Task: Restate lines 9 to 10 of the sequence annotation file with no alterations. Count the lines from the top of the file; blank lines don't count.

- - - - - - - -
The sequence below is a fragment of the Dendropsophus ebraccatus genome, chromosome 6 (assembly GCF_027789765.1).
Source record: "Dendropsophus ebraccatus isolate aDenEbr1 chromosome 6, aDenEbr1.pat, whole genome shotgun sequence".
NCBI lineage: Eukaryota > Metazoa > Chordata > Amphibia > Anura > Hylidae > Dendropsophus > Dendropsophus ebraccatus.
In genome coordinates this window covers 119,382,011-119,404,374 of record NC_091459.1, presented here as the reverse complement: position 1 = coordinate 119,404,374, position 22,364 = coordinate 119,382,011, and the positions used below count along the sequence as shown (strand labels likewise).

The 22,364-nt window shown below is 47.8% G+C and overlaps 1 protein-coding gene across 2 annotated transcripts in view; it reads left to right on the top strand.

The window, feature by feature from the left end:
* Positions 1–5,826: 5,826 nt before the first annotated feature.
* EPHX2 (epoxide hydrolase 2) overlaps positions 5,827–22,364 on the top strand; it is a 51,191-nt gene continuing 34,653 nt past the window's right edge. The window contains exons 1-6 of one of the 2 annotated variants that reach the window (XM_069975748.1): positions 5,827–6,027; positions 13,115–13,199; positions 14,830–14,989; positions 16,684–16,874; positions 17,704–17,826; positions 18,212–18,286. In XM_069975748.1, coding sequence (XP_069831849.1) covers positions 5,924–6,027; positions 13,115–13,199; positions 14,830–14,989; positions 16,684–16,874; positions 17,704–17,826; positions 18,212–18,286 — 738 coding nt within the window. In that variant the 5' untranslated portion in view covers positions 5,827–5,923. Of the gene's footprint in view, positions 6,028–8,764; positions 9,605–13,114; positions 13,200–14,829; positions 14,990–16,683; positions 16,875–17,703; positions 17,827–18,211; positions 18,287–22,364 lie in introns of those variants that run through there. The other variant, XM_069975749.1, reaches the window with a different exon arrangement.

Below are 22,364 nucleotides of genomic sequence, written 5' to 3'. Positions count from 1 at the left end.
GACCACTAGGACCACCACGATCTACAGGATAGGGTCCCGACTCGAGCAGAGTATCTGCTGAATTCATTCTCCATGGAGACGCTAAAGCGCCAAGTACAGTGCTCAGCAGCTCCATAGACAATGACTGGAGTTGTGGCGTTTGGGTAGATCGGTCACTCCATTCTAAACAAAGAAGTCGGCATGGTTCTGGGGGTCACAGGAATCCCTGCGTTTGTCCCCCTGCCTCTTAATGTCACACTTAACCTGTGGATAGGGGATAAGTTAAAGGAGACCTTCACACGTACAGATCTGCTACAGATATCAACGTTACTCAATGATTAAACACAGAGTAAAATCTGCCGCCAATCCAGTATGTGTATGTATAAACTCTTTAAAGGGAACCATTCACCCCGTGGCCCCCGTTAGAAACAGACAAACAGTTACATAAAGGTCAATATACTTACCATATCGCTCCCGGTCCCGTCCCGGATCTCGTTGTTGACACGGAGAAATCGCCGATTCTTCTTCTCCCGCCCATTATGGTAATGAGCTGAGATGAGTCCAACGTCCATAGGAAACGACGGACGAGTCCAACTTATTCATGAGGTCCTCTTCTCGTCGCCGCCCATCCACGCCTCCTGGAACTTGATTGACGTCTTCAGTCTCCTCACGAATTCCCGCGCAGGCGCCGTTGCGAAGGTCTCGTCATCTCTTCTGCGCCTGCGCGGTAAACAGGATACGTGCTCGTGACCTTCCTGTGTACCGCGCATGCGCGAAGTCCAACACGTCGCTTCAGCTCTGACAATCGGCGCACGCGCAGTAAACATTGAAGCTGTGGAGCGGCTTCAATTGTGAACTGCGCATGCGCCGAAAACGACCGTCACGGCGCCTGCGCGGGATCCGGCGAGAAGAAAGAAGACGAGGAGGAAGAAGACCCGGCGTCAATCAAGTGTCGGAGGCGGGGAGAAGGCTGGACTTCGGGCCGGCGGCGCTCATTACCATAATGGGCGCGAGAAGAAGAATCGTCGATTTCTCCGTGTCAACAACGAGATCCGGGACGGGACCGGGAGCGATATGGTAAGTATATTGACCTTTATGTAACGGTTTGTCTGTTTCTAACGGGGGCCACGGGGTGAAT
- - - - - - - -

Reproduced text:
Below are 22,364 nucleotides of genomic sequence, written 5' to 3'. Positions count from 1 at the left end.
GACCACTAGGACCACCACGATCTACAGGATAGGGTCCCGACTCGAGCAGAGTATCTGCTGAATTCATTCTCCATGGAGACGCTAAAGCGCCAAGTACAGTGCTCAGCAGCTCCATAGACAATGACTGGAGTTGTGGCGTTTGGGTAGATCGGTCACTCCATTCTAAACAAAGAAGTCGGCATGGTTCTGGGGGTCACAGGAATCCCTGCGTTTGTCCCCCTGCCTCTTAATGTCACACTTAACCTGTGGATAGGGGATAAGTTAAAGGAGACCTTCACACGTACAGATCTGCTACAGATATCAACGTTACTCAATGATTAAACACAGAGTAAAATCTGCCGCCAATCCAGTATGTGTATGTATAAACTCTTTAAAGGGAACCATTCACCCCGTGGCCCCCGTTAGAAACAGACAAACAGTTACATAAAGGTCAATATACTTACCATATCGCTCCCGGTCCCGTCCCGGATCTCGTTGTTGACACGGAGAAATCGCCGATTCTTCTTCTCCCGCCCATTATGGTAATGAGCTGAGATGAGTCCAACGTCCATAGGAAACGACGGACGAGTCCAACTTATTCATGAGGTCCTCTTCTCGTCGCCGCCCATCCACGCCTCCTGGAACTTGATTGACGTCTTCAGTCTCCTCACGAATTCCCGCGCAGGCGCCGTTGCGAAGGTCTCGTCATCTCTTCTGCGCCTGCGCGGTAAACAGGATACGTGCTCGTGACCTTCCTGTGTACCGCGCATGCGCGAAGTCCAACACGTCGCTTCAGCTCTGACAATCGGCGCACGCGCAGTAAACATTGAAGCTGTGGAGCGGCTTCAATTGTGAACTGCGCATGCGCCGAAAACGACCGTCACGGCGCCTGCGCGGGATCCGGCGAGAAGAAAGAAGACGAGGAGGAAGAAGACCCGGCGTCAATCAAGTGTCGGAGGCGGGGAGAAGGCTGGACTTCGGGCCGGCGGCGCTCATTACCATAATGGGCGCGAGAAGAAGAATCGTCGATTTCTCCGTGTCAACAACGAGATCCGGGACGGGACCGGGAGCGATATGGTAAGTATATTGACCTTTATGTAACGGTTTGTCTGTTTCTAACGGGGGCCACGGGGTGAAT